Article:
As pedestrian versus car fatalities continue to rise in the U.S., automakers are working on new technologies to help address the problem. Most recently, both Ford and Toyota have developed new safety systems that use both automatic braking and steering to prevent the vehicles from striking a pedestrian or other obstacle in the roadway. Both announced their innovations last week, with Ford revealing a test car using its Obstacle Avoidance system, and Toyota announcing the development of its Pre-collision System with Pedestrian-avoidance Steer Assist.
Ford's test car, a Focus introduced at its proving grounds in Lommel, Belgium, uses automatic steering and braking to avoid collisions with vehicles that are stopped or slowing in the same lane ahead, or to avoid hitting a pedestrian. The system first issues warnings when it detects slow-moving or stationary obstacles; if the driver fails to steer or brake following those warnings, the system automatically steers and brakes to avoid a crash. Ford developed the Obstacle Avoidance-equipped Focus as part of a research project in cooperation with a consortium of 29 partners creating active safety systems to intervene in imminent collisions.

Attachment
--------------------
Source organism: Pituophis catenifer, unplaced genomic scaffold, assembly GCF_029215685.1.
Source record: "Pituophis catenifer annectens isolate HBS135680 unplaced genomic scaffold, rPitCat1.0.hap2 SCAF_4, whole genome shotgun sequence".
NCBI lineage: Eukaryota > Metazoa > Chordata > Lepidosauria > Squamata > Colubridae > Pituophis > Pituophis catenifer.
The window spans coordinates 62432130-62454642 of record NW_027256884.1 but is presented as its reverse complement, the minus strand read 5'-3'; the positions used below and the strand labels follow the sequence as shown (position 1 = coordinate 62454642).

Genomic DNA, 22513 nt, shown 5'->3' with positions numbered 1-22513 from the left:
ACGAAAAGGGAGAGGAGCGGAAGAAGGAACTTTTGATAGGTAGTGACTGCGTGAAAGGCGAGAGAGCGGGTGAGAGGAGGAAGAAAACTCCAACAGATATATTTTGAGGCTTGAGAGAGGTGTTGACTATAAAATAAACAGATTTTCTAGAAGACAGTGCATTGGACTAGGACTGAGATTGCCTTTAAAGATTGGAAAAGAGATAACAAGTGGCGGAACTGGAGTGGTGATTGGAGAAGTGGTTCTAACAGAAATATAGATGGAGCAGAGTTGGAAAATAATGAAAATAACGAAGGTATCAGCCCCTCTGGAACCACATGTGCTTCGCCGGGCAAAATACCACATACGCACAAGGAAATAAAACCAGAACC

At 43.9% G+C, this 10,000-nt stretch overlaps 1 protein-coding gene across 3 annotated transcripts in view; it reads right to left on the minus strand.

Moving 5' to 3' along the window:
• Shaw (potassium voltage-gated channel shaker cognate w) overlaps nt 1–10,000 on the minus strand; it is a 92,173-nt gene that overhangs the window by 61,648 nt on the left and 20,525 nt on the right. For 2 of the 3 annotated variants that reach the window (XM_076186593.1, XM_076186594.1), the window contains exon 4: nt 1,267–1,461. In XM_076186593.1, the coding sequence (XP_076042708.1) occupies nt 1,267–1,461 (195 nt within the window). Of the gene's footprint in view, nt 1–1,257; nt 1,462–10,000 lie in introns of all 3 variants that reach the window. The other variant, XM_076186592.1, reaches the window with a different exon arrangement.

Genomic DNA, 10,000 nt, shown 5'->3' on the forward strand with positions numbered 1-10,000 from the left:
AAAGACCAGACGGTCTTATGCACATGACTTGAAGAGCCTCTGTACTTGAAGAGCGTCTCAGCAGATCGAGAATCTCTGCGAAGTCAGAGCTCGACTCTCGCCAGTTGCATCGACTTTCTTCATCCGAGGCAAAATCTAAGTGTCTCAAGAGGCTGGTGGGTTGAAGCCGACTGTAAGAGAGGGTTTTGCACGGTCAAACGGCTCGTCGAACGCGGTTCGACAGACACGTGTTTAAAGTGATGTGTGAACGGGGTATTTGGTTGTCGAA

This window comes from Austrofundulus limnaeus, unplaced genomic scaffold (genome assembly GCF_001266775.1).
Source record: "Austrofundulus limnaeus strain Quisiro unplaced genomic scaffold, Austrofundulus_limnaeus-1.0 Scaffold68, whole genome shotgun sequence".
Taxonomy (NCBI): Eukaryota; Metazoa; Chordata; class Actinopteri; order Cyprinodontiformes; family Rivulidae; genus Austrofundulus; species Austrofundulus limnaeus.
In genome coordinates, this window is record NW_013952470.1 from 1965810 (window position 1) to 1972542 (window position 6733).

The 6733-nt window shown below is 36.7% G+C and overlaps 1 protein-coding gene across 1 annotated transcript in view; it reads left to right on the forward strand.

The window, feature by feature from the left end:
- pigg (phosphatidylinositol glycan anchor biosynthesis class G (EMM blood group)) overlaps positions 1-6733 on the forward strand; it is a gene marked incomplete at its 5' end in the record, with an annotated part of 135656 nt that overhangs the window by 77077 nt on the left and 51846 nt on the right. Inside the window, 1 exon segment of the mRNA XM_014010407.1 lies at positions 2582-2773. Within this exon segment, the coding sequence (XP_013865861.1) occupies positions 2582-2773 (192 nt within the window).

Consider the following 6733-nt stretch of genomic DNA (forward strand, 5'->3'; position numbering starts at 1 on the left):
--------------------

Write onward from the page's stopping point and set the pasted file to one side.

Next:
If you own a Honda Accord or Civic, or a full-size Ford pickup truck, you might want to take a moment to make sure your auto-insurance payments are up to date. You drive one of the top three most-stolen vehicles in the U.S. That's according to the National Insurance Crime Bureau's just-released "Hot Wheels" list, which examines annual vehicle-theft data submitted by law-enforcement agencies across the country to the National Crime Information Center to determine the makes and models most-frequently reported stolen during the previous year.